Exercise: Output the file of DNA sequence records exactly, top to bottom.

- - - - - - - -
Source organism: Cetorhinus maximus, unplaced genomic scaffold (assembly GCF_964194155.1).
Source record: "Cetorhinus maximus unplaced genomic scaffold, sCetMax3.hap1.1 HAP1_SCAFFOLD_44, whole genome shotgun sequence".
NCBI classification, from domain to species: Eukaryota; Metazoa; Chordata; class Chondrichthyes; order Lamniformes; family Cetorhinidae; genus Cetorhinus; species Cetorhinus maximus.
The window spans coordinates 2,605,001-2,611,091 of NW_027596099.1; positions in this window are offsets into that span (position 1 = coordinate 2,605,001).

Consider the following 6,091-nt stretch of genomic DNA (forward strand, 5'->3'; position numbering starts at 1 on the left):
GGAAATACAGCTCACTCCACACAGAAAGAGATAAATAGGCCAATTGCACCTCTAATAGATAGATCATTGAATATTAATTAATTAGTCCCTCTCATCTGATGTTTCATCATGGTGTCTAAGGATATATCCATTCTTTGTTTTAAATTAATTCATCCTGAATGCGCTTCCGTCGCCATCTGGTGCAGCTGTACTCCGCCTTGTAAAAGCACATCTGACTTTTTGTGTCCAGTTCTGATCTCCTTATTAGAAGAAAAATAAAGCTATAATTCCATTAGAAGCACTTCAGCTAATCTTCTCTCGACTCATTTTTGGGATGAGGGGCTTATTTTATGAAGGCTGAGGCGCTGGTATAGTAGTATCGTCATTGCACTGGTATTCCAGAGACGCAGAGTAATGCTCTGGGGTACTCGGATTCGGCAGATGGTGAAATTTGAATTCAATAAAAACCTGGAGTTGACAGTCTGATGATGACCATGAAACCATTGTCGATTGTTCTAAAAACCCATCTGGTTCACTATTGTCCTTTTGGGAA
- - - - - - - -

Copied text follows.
Source organism: Cetorhinus maximus, unplaced genomic scaffold (assembly GCF_964194155.1).
Source record: "Cetorhinus maximus unplaced genomic scaffold, sCetMax3.hap1.1 HAP1_SCAFFOLD_44, whole genome shotgun sequence".
NCBI classification, from domain to species: Eukaryota; Metazoa; Chordata; class Chondrichthyes; order Lamniformes; family Cetorhinidae; genus Cetorhinus; species Cetorhinus maximus.
The window spans coordinates 2,605,001-2,611,091 of NW_027596099.1; positions in this window are offsets into that span (position 1 = coordinate 2,605,001).

Consider the following 6,091-nt stretch of genomic DNA (forward strand, 5'->3'; position numbering starts at 1 on the left):
GGAAATACAGCTCACTCCACACAGAAAGAGATAAATAGGCCAATTGCACCTCTAATAGATAGATCATTGAATATTAATTAATTAGTCCCTCTCATCTGATGTTTCATCATGGTGTCTAAGGATATATCCATTCTTTGTTTTAAATTAATTCATCCTGAATGCGCTTCCGTCGCCATCTGGTGCAGCTGTACTCCGCCTTGTAAAAGCACATCTGACTTTTTGTGTCCAGTTCTGATCTCCTTATTAGAAGAAAAATAAAGCTATAATTCCATTAGAAGCACTTCAGCTAATCTTCTCTCGACTCATTTTTGGGATGAGGGGCTTATTTTATGAAGGCTGAGGCGCTGGTATAGTAGTATCGTCATTGCACTGGTATTCCAGAGACGCAGAGTAATGCTCTGGGGTACTCGGATTCGGCAGATGGTGAAATTTGAATTCAATAAAAACCTGGAGTTGACAGTCTGATGATGACCATGAAACCATTGTCGATTGTTCTAAAAACCCATCTGGTTCACTATTGTCCTTTTGGGAA